The union leadership presumably knew its gesture was unlikely to succeed, as prior restraint is reserved almost exclusively for information that could harm national security, such as revealing troop movements during a time of war. The US Supreme Court in 1971 would not even halt publication of the Pentagon Papers, the government’s secret history of the Vietnam War.
But Judge Hopkins, incredibly, ordered WHDH to remain silent on the grounds that autopsy reports are private documents, ignoring the long-established principle that it was the government’s obligation, not the media’s, to maintain that privacy. WHDH paid a heavy price for being first: within hours, the report had leaked to other media outlets, and virtually every news organization ran stories except Channel 7.
The next day, Hopkins was overturned in a toughly worded opinion by Appeals Court judge Andrew Grainger, in which he observed that “the presumption against prior restraints on free speech has prevailed even when the materials at issue are stolen and deal with issues of national security” — as, indeed, was the case with the Pentagon Papers.
It was too late to undo the harm to WHDH and its viewers. Hopkins, though, had received a much-needed lesson in Constitution 101.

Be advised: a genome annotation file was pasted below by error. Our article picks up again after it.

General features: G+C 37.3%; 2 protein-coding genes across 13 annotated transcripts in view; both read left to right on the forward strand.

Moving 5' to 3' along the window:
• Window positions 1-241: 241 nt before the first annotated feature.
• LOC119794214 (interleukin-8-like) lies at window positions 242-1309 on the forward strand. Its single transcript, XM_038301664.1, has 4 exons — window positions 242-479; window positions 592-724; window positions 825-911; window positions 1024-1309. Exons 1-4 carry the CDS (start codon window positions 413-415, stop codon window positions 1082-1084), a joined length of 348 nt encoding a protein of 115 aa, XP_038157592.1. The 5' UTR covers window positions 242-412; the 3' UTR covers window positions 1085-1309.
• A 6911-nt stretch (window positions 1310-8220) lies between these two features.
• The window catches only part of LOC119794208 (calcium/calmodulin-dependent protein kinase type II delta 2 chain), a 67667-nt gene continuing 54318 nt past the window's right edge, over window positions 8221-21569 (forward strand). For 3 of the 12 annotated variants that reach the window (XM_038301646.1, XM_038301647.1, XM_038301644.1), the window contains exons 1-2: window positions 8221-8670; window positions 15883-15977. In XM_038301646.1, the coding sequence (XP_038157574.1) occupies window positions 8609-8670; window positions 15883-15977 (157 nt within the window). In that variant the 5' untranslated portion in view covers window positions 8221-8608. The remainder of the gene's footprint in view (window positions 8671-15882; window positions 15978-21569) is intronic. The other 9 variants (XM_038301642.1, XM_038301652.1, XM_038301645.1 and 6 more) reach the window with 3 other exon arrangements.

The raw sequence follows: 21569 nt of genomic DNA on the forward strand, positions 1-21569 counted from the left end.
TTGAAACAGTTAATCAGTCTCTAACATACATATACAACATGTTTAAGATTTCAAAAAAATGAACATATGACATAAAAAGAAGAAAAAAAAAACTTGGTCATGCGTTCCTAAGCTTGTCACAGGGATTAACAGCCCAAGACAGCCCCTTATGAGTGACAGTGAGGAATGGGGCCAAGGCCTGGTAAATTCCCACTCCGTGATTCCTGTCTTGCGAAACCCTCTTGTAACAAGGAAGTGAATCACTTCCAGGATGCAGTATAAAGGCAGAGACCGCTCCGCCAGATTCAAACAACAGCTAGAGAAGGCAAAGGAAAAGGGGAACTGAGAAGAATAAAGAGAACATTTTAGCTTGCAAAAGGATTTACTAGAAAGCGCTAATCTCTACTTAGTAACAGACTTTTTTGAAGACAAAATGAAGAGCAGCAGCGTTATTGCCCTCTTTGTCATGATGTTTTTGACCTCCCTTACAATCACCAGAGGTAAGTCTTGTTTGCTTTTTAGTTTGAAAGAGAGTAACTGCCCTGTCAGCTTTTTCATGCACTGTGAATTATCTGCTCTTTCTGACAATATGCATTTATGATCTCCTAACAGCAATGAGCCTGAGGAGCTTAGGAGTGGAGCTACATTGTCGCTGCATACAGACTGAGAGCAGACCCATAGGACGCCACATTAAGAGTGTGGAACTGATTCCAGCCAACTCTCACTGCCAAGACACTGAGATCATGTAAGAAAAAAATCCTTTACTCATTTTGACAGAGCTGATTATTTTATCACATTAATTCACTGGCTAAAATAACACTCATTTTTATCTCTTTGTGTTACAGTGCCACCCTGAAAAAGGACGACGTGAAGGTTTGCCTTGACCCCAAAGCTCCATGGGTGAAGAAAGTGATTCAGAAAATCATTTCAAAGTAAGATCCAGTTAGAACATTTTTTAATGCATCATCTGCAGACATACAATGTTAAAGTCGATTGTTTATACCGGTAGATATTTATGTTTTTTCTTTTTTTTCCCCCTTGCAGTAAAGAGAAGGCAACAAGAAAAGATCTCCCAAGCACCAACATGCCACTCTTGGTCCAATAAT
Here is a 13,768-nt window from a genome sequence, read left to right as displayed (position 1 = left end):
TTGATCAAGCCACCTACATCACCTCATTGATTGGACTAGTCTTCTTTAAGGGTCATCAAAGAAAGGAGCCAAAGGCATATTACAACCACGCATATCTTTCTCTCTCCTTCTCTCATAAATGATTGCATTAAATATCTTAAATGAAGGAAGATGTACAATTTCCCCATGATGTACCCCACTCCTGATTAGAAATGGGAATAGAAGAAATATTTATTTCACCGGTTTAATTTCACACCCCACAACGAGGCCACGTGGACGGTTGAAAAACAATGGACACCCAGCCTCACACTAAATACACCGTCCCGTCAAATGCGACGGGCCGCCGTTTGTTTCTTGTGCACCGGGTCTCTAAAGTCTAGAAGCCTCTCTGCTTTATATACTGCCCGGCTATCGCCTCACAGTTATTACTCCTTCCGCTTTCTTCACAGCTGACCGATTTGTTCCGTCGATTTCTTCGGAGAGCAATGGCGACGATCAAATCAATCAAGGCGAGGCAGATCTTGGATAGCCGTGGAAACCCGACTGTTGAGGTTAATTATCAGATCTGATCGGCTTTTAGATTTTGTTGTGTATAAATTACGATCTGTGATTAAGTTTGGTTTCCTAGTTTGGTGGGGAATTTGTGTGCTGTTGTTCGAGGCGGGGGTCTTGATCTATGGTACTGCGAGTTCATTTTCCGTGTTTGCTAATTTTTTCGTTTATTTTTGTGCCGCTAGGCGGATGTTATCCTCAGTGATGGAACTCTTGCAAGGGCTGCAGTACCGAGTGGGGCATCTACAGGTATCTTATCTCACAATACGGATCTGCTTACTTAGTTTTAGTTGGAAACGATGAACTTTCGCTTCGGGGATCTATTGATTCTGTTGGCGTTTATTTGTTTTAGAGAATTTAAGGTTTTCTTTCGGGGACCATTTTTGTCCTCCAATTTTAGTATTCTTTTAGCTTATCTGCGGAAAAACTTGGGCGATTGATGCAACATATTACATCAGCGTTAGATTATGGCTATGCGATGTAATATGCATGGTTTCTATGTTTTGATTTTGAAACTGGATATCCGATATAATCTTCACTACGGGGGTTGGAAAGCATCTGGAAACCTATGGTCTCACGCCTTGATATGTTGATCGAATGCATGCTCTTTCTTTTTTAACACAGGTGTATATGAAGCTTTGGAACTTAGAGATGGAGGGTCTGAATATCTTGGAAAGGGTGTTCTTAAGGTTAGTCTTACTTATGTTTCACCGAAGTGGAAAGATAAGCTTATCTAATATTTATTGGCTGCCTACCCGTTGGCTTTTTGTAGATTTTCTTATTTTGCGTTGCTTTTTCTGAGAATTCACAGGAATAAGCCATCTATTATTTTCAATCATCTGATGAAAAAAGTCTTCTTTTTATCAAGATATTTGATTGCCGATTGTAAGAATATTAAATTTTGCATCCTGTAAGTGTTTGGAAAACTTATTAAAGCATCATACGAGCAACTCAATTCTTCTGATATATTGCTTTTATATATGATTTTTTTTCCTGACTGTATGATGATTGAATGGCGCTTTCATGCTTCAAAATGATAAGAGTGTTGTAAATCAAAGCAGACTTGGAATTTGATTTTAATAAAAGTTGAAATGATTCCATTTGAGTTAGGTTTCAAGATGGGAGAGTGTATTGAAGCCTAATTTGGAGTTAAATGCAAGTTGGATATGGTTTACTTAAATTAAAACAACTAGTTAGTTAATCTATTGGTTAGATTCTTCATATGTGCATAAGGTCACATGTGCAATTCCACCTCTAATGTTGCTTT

He proposed making it harder to cover RI prisons
The ACLU of Rhode Island and the Providence Journal were full of praise this past January, when the Rhode Island Department of Corrections backed off from a proposal that would have made it far more difficult for journalists to cover what goes on in the state’s prison system.
And, yes, the department’s director, A.T. Wall, does deserve credit for not following through on the worst of his ideas (detailed below), unveiled the previous September. But he gets a Muzzle anyway — a warning Muzzle, if you will — for failing to understand right from the start the importance of journalistic access to the men and women behind bars.
Among other things, the original proposal would have:
• Banned interviews with out-of-state inmates (primarily prisoners deemed to be troublemakers in their home states who are sent to Rhode Island’s Adult Correctional Institutions, in Cranston).
• Allowed corrections officials to review reporters’ notes and recordings.
• Required a corrections official to be present at all interviews.
• Given corrections officials the power to refuse an interview with an inmate if it were determined that it would not be “sensitive to the feelings and needs of crime victims.”
Significantly, Wall decided to keep the out-of-state ban. And yet Wall is getting credit for showing sensitivity to the needs of the press while still making it harder for reporters to inform us about what goes on — well, behind the wall.
“The public-hearing process works,” Wall said, referring to a session at which members of the media voiced their objections and concerns. “We try hard to balance our need for proper security and the availability [of inmates] for the media.”
That’s fine. It could have been worse. But the media and the ACLU shouldn’t have had to mobilize in the first place. There are few governmental powers more awesome than the power to deny people their freedom. Prisons are already notoriously difficult for journalists to cover. Wall was wrong in his attempt to make it even more difficult.